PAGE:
There are many reasons to think that this prehistoric tableau represented a predator caught in the act of hunting, rather than a mash-up of unconnected players thrown together by chance. The snake is perfectly posed, with its head resting atop a coil and its body encircling a crushed egg. All the pieces are very well preserved and very little of the snake, the dinosaur or the crushed egg have been deformed. All of this suggests that the animals were caught unawares and quickly buried in sediment.
The hatchling in question is a baby sauropod part of the dinosaur lineage that included the largest land animals of all time. It was probably a titanosaur, and being in India, that narrows things down to two known species – Isisaurus and Jainosaurus. The adults were formidable animals, 20-25 metres in length and protected by bony armour running down their backs. But even the largest dinosaurs must have hatched out of a small egg, and at that point, they were vulnerable. The hatchling that Sanajeh was about to dispatch was just 50 centimetres long, while the snake itself was measured 3.5 metres.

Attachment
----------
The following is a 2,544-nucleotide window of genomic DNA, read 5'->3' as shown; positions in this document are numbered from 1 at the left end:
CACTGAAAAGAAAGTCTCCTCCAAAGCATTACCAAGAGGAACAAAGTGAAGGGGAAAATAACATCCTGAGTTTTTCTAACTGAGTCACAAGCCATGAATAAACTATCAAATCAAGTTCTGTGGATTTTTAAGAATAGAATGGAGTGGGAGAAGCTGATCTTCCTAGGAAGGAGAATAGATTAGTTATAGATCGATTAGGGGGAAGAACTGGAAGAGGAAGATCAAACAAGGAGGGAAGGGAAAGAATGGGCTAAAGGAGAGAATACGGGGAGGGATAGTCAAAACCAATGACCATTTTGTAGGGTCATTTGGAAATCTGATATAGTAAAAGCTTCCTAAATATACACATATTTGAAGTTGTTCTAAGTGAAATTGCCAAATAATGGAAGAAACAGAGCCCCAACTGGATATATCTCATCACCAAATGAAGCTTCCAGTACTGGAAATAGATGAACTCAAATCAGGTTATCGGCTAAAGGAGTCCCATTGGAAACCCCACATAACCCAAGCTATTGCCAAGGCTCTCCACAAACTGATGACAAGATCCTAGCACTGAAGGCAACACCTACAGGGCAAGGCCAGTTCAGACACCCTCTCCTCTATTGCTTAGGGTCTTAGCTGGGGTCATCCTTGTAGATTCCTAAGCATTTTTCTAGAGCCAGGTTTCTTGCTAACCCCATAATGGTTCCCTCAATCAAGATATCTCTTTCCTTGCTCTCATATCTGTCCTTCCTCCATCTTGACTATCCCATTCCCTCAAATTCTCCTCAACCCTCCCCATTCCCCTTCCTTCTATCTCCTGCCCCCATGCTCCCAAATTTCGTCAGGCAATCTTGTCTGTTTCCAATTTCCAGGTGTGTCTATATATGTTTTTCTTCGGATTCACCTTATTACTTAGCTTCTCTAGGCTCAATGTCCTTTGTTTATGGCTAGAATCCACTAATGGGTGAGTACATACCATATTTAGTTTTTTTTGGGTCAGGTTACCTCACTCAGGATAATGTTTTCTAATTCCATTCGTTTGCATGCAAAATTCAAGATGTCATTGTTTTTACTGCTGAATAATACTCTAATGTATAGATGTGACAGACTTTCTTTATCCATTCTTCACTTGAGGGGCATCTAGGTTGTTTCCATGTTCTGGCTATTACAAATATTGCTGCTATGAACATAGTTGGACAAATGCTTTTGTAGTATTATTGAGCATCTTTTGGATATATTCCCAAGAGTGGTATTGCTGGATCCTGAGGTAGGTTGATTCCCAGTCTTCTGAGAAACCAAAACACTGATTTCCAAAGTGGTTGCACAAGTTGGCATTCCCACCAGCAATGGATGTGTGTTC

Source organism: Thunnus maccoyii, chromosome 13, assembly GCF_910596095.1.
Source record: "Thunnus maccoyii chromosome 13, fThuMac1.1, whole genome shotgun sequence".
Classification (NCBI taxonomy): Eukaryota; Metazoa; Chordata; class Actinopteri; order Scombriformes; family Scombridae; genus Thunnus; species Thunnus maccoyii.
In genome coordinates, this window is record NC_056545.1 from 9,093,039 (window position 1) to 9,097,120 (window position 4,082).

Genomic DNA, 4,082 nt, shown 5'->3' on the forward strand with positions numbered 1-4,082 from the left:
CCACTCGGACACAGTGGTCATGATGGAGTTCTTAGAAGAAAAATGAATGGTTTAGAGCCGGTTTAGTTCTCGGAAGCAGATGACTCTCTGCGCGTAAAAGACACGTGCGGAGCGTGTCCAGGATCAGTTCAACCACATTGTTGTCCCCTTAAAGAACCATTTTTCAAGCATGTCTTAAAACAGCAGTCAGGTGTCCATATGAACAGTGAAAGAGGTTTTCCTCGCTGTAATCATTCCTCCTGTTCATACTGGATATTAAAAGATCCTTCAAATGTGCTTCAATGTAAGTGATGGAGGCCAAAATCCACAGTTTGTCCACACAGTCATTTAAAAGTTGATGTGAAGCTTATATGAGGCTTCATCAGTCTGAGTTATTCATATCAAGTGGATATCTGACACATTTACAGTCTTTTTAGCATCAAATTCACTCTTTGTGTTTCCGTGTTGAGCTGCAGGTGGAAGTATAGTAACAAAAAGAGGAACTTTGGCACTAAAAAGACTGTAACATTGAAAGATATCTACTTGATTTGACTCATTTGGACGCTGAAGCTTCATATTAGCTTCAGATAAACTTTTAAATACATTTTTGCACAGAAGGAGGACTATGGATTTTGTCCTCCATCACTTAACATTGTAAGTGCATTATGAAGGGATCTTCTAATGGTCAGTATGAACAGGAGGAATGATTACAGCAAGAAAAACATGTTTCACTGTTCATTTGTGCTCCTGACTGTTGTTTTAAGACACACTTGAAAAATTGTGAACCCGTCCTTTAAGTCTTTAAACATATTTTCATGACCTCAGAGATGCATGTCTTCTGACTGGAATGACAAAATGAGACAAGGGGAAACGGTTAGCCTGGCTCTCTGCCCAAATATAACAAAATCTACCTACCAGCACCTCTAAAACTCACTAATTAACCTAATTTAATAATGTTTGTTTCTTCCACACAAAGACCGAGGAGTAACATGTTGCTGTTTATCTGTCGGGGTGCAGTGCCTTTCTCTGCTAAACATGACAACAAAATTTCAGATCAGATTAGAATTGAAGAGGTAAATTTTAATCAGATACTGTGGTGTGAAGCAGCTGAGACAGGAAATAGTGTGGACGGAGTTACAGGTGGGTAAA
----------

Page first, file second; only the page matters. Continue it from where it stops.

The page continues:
Despite this size discrepancy, the hatchling would still have been a substantial mouthful. Most modern snakes wouldn’t have any problem with that. Their lower jaws can unhinge to give them a massive gape and their flexible skulls are made of bones that can move against each other.
Sanajeh was halfway towards developing these specialisations. It didn’t have the fixed skulls and narrow gapes of the most primitive of modern snakes, nor could its maw open quite as wide as today’s record-breakers. Nonetheless, it could certainly swallow a sauropod infant and that ability earned Sanajeh inidcus its name. The words are Sanskrit for “ancient gape from the Indus”.
Dinosaur books have become more colourful affairs of late, with the dull greens, browns and greys of yesteryear replaced by vivid hues, stripes and patterns. This has largely been a question of artistic licence. While fossils may constrain an artist’s hand in terms of size and shape, they haven’t provided any information about colour. But that is starting to change.